Gardam, Lemieux, Reason, van Dijk and Goel argue that healthcare-associated infections (HAIs) are "a pressing and imminent concern in the context of patient safety." Accreditation Canada supports the position taken by these authors. The prevention and control of two HAIs of great concern, methicillin-resistant Staphylococcus aureus and Clostridium difficile, are an integral part of the Accreditation Canada program. A coordinated approach to combating HAIs and developing a culture of infection prevention and control is necessary, one that involves front-line healthcare professionals, senior leadership, national and provincial partners and the public. Since 2005, Accreditation Canada has increasingly strengthened the accreditation program in this area through a number of new strategies, including enhanced standards, required organizational practices, performance measures and indicators and the introduction of education programs. Optimizing the value of accreditation through an integrative approach with organizations' quality improvement programs will contribute to effectively combating HAIs and developing a culture of infection prevention and control.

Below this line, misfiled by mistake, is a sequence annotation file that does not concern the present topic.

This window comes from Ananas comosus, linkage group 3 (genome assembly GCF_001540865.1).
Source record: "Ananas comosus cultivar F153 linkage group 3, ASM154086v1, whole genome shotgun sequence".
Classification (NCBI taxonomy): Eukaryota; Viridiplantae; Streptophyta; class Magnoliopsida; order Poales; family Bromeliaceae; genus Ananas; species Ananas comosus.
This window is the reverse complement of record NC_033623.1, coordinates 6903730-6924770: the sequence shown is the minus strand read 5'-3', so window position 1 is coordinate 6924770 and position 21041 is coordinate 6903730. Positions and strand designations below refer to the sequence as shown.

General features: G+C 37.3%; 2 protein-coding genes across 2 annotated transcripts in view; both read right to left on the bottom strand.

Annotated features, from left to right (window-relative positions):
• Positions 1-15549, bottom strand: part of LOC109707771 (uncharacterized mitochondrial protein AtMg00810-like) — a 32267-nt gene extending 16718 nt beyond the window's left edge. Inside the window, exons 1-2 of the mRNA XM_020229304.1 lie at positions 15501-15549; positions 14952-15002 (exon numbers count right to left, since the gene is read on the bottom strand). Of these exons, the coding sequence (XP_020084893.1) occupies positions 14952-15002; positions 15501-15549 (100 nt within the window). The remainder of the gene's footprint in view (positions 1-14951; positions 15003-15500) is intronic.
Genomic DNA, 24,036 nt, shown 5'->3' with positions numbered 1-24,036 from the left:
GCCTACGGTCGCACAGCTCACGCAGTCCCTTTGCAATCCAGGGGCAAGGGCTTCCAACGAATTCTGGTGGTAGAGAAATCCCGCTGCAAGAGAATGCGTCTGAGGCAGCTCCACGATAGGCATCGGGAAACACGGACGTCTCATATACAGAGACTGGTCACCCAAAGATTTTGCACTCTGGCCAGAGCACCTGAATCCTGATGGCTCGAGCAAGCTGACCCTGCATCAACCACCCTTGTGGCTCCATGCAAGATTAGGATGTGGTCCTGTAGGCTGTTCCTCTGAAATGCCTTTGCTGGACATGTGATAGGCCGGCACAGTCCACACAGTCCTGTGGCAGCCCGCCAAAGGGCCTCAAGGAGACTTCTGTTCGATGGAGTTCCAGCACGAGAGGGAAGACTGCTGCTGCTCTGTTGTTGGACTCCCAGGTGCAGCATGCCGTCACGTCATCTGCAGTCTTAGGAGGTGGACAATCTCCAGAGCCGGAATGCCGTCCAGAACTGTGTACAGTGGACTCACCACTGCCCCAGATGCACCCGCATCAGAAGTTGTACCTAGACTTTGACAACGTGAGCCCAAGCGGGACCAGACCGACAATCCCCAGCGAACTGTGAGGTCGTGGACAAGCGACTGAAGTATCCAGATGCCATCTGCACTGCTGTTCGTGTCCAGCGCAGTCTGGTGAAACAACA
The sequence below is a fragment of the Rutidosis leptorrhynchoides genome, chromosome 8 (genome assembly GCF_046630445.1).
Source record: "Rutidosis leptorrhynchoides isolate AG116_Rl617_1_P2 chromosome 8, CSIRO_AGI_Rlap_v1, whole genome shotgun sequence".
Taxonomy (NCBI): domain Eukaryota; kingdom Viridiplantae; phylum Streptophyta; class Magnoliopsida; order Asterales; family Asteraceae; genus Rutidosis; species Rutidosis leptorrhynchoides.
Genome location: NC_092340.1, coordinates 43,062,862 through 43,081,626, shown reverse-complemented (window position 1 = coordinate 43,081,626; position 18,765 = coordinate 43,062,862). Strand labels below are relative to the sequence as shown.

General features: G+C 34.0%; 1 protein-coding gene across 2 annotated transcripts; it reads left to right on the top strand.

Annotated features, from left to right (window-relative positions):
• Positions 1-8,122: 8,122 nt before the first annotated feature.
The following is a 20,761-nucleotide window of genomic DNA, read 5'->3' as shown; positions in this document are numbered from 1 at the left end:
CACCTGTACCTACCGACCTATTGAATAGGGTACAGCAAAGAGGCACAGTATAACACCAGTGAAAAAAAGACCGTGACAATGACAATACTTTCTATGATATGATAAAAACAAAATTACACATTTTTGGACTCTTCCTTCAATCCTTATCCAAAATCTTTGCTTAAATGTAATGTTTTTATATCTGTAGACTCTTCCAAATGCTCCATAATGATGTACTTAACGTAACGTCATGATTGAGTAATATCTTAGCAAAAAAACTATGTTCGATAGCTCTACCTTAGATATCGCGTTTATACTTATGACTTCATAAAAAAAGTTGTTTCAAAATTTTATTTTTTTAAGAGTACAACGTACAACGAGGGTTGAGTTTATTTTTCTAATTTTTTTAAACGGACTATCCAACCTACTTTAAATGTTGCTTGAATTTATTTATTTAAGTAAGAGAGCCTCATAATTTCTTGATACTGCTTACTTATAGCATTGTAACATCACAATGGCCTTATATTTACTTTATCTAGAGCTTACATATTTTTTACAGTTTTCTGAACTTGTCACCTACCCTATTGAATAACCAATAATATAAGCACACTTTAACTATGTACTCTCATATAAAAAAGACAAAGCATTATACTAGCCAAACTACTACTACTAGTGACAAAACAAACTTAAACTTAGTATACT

Several institutions in Canada offer fellowship training in interventional cardiology (IC). However, no national mechanism exists to ensure uniformity of training or assessment of final competency.
A cross-sectional survey was carried out for physicians completing IC training from 2007 to 2009. The survey used a semistructured questionnaire to determine compliance with training components recommended by Accreditation Council for Graduate Medical Education (ACGME) and American College of Cardiology (ACC).